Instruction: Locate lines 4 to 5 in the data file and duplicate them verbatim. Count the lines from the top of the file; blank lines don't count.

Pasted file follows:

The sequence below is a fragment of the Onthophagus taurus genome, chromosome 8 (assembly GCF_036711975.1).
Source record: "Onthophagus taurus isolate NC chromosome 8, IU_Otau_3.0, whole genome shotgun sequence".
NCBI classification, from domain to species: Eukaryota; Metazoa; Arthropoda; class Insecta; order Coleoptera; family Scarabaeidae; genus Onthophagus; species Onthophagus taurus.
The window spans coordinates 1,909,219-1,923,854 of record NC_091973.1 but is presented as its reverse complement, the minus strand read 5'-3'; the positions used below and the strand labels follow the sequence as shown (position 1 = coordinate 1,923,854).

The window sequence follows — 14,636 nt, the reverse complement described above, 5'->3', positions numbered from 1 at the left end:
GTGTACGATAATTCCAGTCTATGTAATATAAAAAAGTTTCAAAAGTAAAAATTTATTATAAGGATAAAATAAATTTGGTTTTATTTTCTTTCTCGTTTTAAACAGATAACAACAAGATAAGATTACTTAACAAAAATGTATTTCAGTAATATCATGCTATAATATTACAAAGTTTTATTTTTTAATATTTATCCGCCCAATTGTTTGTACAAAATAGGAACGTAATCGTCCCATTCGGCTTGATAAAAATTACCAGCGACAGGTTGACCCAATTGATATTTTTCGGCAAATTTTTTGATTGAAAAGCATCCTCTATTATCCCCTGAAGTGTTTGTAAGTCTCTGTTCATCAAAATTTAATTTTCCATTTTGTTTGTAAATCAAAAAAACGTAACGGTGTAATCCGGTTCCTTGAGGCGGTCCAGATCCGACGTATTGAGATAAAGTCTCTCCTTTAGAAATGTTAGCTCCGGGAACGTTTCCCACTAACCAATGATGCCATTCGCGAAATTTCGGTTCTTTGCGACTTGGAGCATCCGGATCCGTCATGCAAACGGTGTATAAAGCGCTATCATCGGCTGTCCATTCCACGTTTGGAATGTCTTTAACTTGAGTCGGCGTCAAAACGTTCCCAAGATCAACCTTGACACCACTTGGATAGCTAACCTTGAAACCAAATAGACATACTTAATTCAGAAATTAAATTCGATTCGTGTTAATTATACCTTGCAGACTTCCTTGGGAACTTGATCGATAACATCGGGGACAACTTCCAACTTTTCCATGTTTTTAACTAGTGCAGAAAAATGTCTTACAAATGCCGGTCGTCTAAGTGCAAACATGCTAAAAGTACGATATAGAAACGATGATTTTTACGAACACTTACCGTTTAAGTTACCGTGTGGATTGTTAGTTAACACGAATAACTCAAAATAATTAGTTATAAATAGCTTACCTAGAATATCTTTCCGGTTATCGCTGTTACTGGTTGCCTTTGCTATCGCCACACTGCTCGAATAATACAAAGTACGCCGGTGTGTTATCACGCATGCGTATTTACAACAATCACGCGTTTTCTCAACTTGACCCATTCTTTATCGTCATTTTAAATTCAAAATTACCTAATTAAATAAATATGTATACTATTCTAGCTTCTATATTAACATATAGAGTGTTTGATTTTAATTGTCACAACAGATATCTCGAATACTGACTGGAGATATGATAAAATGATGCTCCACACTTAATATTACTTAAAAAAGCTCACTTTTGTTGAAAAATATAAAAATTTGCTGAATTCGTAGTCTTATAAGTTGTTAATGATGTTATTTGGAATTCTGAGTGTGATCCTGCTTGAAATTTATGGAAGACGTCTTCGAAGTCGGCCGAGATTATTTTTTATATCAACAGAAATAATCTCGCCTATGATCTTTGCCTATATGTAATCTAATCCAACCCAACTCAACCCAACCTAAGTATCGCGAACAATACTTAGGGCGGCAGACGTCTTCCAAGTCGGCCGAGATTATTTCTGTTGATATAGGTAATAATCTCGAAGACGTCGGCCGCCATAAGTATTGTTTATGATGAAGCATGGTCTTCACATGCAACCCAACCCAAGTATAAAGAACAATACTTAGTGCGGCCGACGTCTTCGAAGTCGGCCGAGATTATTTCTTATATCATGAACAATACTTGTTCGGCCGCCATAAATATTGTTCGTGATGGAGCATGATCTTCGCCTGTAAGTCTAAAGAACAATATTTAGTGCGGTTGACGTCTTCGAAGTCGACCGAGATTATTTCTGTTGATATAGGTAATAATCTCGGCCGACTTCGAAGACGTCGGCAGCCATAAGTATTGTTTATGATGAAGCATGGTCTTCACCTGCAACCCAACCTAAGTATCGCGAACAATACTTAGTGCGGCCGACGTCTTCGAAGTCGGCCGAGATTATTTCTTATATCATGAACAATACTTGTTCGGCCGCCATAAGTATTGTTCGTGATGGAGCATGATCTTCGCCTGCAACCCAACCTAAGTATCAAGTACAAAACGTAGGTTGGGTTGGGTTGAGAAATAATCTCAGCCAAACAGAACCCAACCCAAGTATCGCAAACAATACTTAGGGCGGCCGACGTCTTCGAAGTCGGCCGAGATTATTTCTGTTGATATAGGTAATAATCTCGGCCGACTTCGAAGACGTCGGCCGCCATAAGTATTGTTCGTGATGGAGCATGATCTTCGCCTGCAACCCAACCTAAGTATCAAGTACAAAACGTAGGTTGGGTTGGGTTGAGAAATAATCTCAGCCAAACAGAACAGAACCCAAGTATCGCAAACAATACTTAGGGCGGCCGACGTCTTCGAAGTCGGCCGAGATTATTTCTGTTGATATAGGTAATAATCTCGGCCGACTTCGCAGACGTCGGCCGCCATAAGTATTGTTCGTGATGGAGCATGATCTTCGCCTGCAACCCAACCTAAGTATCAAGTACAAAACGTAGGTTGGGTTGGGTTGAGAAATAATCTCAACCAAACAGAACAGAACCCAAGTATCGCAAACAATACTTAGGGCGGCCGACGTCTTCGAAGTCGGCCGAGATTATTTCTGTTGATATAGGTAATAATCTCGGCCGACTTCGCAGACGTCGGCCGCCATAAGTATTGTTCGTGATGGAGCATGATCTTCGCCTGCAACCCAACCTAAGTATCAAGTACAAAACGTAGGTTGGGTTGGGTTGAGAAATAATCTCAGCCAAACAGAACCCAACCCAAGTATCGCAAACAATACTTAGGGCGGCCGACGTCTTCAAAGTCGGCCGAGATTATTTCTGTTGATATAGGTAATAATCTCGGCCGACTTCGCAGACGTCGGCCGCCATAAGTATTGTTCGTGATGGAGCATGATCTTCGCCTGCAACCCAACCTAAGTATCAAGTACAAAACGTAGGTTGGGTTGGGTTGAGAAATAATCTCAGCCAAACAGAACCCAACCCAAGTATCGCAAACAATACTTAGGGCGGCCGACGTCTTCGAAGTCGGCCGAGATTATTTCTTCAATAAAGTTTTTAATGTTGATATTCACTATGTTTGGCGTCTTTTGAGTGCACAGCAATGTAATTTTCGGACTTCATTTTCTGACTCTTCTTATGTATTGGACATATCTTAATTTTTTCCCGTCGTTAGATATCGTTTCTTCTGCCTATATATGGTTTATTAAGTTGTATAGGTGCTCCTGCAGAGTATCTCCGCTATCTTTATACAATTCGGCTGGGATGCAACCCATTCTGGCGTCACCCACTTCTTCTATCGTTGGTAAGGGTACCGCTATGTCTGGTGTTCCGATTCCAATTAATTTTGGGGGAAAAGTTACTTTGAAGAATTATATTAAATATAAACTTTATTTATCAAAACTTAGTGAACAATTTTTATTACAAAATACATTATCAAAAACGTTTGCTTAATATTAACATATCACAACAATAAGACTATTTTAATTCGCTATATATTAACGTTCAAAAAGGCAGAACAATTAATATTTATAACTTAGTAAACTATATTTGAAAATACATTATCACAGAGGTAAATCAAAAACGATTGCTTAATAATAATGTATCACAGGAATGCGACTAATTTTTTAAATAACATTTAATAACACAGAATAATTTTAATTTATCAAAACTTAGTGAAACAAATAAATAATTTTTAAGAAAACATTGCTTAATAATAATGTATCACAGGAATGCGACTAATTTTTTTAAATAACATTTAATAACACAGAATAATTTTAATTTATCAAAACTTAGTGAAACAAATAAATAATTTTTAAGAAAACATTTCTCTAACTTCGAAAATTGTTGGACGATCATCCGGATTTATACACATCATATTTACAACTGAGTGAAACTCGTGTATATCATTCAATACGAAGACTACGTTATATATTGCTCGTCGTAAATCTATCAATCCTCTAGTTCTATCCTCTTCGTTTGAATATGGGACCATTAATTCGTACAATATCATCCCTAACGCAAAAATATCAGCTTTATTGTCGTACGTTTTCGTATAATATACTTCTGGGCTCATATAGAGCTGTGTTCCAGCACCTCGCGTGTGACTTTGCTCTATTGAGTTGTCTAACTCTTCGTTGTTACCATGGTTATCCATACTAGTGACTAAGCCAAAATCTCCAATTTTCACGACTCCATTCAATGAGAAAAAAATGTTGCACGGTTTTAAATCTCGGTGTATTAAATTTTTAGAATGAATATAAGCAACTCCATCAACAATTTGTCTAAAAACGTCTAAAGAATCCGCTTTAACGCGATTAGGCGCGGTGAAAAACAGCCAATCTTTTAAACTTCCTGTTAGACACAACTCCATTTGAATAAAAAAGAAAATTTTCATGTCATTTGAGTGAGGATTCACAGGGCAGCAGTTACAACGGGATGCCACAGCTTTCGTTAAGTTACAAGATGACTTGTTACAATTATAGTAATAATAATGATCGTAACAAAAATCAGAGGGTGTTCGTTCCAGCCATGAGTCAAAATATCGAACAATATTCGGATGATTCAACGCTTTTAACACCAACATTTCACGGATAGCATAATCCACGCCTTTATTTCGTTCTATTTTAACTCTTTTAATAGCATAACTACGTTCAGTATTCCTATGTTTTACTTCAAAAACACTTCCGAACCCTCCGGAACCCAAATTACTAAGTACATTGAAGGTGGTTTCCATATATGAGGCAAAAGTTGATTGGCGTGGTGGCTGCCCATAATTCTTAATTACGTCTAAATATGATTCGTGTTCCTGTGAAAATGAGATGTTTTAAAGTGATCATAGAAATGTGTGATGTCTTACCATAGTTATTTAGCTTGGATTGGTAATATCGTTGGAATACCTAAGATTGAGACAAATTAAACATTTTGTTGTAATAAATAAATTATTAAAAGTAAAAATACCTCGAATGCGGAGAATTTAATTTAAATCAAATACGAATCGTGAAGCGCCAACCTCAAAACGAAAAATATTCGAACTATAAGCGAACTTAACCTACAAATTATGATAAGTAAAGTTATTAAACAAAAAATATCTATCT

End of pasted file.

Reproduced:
The window spans coordinates 1,909,219-1,923,854 of record NC_091973.1 but is presented as its reverse complement, the minus strand read 5'-3'; the positions used below and the strand labels follow the sequence as shown (position 1 = coordinate 1,923,854).

The window sequence follows — 14,636 nt, the reverse complement described above, 5'->3', positions numbered from 1 at the left end: